Natalie Portman is so done with male bias in Hollywood. On Sunday, before reading out the top picks for best director at the Golden Globes, she said: "Here are the all-male nominees."

She's not the only one who's over industry sexism.

Elsa D'Silva was 13 years old. She was riding a local train in Mumbai, India, with her mother, sister and brother. And just as she was about to get off, she felt it — a hand reaching up her skirt.

"It affected my ability to use a train as a means of transport — and it still does, even still," D'Silva says. But for 25 years, she didn't tell anyone why she avoided trains.

Editor's Note: This story was originally published in 2017 and has been updated.

Tennis superstar Serena Williams clearly has conflicted feelings about marshmallows.

In a just-published interview in Vogue magazine, she and her husband talked about the so-called "marshmallow test." It's a well-known experiment to study children's self-control first run by a Stanford psychologist in the 1960s.

The U.N. is facing a terrible dilemma.

"Basically, when we haven't got enough money, we have to decide who's not going to get food," says Peter Smerdon, a spokesman for the U.N.'s World Food Programme in East Africa.

Editor's note: This post is an update of an earlier story, from the Invisibilia podcast and program, which is broadcast on participating public radio stations.

In what countries are women and men on the most equal footing?

Many immigrants from El Salvador are in a state of shock. On Monday, the Trump Administration announced that it will soon be ending a humanitarian program that has allowed nearly 200,000 of them to live and work in the U.S. since 2001, after two earthquakes devastated their country. Now they worry for their future.

But the potential pain is likely to prove just as acute in El Salvador. That's because nearly all these Salvadoran immigrants work — and a huge share of them regularly send a portion of their earnings to family in El Salvador.

Tuesday's Google Doodle honors Har Gobind Khorana. He would have turned 96 on this day according to legal documentation, though nobody knows the exact date the Nobel Prize-winning scientist was born. Khorana was from a small village of roughly 100 in what is now Raipur, Pakistan, but was part of India in 1922.

Pope Francis has some surprising things to say about the state of the world.

On Monday, Pope Francis delivered his annual address to his diplomatic corps, ambassadors from 183 nations to the Holy See. The speech outlined a bold vision for a peaceful, free and just world. The pontiff touched on themes that have been in the headlines, like the Syrian war and the Rohingya refugee crisis.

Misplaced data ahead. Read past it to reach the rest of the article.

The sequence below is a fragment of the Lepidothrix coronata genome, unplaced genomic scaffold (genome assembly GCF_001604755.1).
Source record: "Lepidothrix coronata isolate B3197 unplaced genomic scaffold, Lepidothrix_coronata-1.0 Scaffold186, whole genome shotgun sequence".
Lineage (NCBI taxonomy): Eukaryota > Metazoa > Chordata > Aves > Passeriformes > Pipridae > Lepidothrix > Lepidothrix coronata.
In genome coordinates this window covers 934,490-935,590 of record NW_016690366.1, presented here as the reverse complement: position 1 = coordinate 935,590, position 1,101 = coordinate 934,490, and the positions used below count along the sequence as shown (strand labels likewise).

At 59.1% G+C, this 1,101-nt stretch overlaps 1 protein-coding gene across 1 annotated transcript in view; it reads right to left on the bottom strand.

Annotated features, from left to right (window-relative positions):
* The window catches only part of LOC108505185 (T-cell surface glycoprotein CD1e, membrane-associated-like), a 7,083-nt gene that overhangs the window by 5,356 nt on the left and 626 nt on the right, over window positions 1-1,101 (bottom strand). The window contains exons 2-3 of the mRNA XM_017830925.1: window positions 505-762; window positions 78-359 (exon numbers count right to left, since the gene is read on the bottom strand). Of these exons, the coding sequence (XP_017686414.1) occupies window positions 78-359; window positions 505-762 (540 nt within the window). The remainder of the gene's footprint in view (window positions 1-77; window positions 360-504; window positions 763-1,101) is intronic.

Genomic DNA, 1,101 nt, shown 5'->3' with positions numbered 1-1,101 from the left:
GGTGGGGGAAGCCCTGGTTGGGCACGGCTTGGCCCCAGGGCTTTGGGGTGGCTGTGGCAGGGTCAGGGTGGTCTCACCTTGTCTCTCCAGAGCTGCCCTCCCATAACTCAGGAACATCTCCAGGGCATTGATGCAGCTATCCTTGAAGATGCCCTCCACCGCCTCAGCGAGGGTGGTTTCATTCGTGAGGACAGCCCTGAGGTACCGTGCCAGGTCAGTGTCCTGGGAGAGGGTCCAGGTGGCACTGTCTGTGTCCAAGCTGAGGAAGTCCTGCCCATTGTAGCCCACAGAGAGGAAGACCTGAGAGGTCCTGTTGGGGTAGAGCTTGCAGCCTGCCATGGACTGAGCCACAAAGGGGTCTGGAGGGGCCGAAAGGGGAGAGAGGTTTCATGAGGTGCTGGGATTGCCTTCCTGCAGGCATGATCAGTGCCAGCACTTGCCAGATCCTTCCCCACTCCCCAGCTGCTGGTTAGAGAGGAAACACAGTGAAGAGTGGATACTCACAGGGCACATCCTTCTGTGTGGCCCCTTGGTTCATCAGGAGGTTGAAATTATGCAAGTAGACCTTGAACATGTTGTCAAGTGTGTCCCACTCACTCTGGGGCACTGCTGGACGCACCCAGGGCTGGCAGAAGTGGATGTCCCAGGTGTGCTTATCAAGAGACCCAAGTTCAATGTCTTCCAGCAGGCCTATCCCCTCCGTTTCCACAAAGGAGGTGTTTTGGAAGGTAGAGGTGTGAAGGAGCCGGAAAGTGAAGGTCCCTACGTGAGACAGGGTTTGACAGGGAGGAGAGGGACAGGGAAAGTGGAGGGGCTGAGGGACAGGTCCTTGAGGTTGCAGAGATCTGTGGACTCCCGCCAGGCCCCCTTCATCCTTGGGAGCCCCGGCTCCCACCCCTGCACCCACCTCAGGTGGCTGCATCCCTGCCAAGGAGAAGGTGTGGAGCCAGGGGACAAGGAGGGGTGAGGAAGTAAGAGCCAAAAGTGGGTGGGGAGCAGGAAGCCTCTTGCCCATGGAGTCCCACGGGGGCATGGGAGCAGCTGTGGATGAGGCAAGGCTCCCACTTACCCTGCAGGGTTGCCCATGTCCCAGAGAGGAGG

Maybe you've bought 7-day pill boxes, some with digital reminders, others that talk to you ... not to mention apps that nag you to take your daily dose.

And still you forget your pills.

Inside a bustling market in the north coast town of Tavua on Fiji's largest island, farmer Adi Alesi Nacoba stacks her produce of the day. She carefully lays out eggplants, chilies, and papayas at her newspaper-lined table.

When I read Esther Ngumbi's story about "Kenyan time," I burst into laughter.

In my culture, we have that, too — except we call it "Filipino time." Just like Kenyans, social events and appointments don't really start at the scheduled hour. Heck, in our family, we'd stroll into Sunday mass 30 minutes late!

What are the hidden messages in the storybooks we read to our kids?

That's a question that may occur to parents as their children dive into the new books that arrived over the holidays.

And it's a question that inspired a team of researchers to set up a study. Specifically, they wondered how the lessons varied from storybooks of one country to another.

For a taste of their findings, take a typical book in China: The Cat That Eats Letters.

In South Sudan, millions of people have been on the run, fleeing violence since civil war broke out in December 2013. The U.N. is calling it the world's largest refugee crisis.

Health workers are on the run, too.

How do they tend to the needs of civilians in perpetual flight? Doctors Without Borders is testing a new strategy: a "runaway bag."

Since 2015, Tariq Khokhar, a data scientist, has been compiling an annual list of top charts from the World Bank. It's a mix of the group's most popular research and what's been trending in the news that year.

The list of charts for 2017, co-produced by his colleague Donna Barne, paint a "pretty good" picture of the world, "as most of human progress has been in the long run," says Khokhar. For example, it's easier than ever for entrepreneurs to start a business.

Here's a fun piece of trivia you might not know: January 4 is National Trivia Day.

Now technically trivia is defined as "matters or things that are very unimportant."

We here at Goats and Soda wanted to mark the occasion with a quiz on some of the facts in our recent stories. Now we can't promise that all the facts are truly trivial ... but they're definitely interesting. See how much you know about a viral YouTube video from Kenya, a new investigation into extreme poverty in the U.S. and much more.

For more details on the answers, check out these stories:

What kind of year will 2018 be?

Our blog covers global health and development, so we're not going to make any predictions about North Korea or Middle East peace or who will design Meghan Markle's dress.

What we do have to offer: prognostications about a variety of issues, including the fight to wipe out polio, the dark side of drones and the #MeToo movement.

Wild polio will be finished by June, but cases caused by vaccine won't